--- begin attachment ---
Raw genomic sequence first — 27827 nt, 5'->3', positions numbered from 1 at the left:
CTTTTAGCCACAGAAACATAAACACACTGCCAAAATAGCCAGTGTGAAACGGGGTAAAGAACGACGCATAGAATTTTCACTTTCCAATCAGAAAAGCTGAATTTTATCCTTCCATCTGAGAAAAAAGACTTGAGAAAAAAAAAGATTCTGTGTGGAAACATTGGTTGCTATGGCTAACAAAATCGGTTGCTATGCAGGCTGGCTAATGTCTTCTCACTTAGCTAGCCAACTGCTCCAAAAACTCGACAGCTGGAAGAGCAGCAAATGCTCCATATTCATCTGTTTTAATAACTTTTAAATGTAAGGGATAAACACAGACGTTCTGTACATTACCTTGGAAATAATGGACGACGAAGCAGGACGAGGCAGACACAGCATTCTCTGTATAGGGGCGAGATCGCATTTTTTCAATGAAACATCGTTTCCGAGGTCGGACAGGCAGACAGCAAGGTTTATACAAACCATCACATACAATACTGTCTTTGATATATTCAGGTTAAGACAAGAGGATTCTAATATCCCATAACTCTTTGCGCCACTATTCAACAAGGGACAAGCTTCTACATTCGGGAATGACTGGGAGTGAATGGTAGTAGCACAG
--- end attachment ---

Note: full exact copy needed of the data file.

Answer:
Raw genomic sequence first — 27827 nt, 5'->3', positions numbered from 1 at the left:
CTTTTAGCCACAGAAACATAAACACACTGCCAAAATAGCCAGTGTGAAACGGGGTAAAGAACGACGCATAGAATTTTCACTTTCCAATCAGAAAAGCTGAATTTTATCCTTCCATCTGAGAAAAAAGACTTGAGAAAAAAAAAGATTCTGTGTGGAAACATTGGTTGCTATGGCTAACAAAATCGGTTGCTATGCAGGCTGGCTAATGTCTTCTCACTTAGCTAGCCAACTGCTCCAAAAACTCGACAGCTGGAAGAGCAGCAAATGCTCCATATTCATCTGTTTTAATAACTTTTAAATGTAAGGGATAAACACAGACGTTCTGTACATTACCTTGGAAATAATGGACGACGAAGCAGGACGAGGCAGACACAGCATTCTCTGTATAGGGGCGAGATCGCATTTTTTCAATGAAACATCGTTTCCGAGGTCGGACAGGCAGACAGCAAGGTTTATACAAACCATCACATACAATACTGTCTTTGATATATTCAGGTTAAGACAAGAGGATTCTAATATCCCATAACTCTTTGCGCCACTATTCAACAAGGGACAAGCTTCTACATTCGGGAATGACTGGGAGTGAATGGTAGTAGCACAG